It remains to be seen if West will this interesting once he gets on to the mundane tasks of representing his district in Congress, although being a black Republican will surely get West some media attention no matter what he does.
DID YOU KNOW: South Florida now has three African American representative in the Congress: West; Alcee Hastings, who represents Florida’s 23rd District; and newly-elected Fredrica Wilson, of Florida’s 17th District. The 17th District seek was previously held by Kendrick Meek. Meek ran for the U.S. Senate this year, and lost in a three-way race (that included outgoing Florida governor Charlie Christ) to Marco Rubio.
The other successful Republican African American candidate for U.S. Congress is Tim Scott. Scott will be representing the 1st District of South Carolina. This includes much of the Charleston metro area, although the heavily black parts are in the nearby 6th District. The 6th District is represented by James Clyburn, who is a member of the Congressional Black Caucus. Clyburn is the current House Majority (Democratic Party) Whip, which is one of the leadership positions among House Democrats; however, with Republicans taking over the House, his role may change. We'll see.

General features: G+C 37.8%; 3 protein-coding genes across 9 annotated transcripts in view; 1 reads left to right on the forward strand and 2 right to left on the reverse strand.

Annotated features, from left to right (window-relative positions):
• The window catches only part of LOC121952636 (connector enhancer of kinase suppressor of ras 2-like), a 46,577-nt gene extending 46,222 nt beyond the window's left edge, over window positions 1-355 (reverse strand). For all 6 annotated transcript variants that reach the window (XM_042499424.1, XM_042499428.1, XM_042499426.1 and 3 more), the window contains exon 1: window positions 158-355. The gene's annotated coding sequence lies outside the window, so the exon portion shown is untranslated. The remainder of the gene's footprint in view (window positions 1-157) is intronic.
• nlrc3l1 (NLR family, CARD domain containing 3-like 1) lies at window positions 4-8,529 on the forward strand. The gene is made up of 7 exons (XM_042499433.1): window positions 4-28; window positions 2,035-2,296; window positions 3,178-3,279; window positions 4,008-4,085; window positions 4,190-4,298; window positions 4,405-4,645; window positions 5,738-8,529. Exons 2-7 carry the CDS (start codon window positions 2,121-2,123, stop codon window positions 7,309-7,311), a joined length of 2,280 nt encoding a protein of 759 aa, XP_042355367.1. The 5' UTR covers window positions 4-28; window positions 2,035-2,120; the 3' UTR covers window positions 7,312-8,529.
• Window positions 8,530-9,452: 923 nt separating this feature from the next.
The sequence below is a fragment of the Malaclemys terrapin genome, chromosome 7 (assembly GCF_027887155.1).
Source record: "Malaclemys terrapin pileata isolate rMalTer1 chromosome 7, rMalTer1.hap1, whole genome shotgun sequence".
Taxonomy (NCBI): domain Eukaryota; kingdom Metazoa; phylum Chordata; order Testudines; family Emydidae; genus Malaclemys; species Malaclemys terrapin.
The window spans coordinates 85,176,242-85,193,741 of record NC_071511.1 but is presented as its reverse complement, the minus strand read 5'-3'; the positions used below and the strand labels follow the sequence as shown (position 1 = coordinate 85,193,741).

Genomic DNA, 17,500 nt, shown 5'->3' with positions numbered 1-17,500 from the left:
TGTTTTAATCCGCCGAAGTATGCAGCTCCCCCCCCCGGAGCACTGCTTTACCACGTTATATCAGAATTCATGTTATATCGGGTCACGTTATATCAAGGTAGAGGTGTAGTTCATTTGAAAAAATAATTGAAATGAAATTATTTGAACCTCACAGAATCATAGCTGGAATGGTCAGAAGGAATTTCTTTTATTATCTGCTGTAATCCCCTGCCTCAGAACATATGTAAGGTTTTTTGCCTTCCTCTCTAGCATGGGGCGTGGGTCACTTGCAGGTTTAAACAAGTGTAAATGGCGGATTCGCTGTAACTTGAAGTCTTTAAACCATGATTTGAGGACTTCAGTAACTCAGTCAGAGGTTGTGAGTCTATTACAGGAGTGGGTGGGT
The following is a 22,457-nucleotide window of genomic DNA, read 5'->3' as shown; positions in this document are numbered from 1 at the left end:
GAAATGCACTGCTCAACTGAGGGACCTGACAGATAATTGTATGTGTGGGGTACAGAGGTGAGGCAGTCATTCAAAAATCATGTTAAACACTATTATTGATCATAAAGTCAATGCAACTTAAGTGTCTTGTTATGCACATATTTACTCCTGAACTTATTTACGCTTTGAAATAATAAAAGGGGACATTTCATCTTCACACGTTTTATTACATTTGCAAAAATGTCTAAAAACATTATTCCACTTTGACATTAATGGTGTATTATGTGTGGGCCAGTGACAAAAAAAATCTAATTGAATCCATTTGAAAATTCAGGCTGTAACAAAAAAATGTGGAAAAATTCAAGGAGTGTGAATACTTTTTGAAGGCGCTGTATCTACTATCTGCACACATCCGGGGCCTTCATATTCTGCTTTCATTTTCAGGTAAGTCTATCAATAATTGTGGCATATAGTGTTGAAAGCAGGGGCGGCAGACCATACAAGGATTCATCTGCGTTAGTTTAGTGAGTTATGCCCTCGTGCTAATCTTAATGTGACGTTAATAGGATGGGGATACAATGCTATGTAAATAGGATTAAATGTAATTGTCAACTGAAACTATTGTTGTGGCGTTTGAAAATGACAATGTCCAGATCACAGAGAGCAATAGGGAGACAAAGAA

Right after Obama’s presidential election win last November, I made this comment:
Here are my own election winners and losers, plus some “too early to tell” entries…
Too Early to Tell:
Black Voters: They were huge this election. Blacks were 13% of the total vote, up from 10% in 2000 and 11% in 2004. That helped make the difference in close elections for several states.
The question is, can they be depended on in future elections? Or will their turnout drop without Obama at the top of election ballots?
I think a lot more work needs to be done to make black voters a dependable election force, in close elections or elections in the South. Because if they’re not a dependable political force, that lessens their power and influence in the long run.
It will be interesting to see how much of the black vote turns out for the Georgia Senate runoff election between Republican incumbent Saxby Chambliss and his opponent, Democrat Jim Martin. Martin has no hope of winning if black voters stay home; we’ll see if they sit this one out.
In the aforementioned Georgia Senate race, Jim Martin did wind up losing, and low black turnout was a factor.
Yesterday, Republicans won the governor’s election in New Jersey and Virginia. In both cases, the young and black voters who were key to Obama’s election success were not decisive in their support for the Democratic candidate.
Liz Sidoti of the Associated Press made these comments: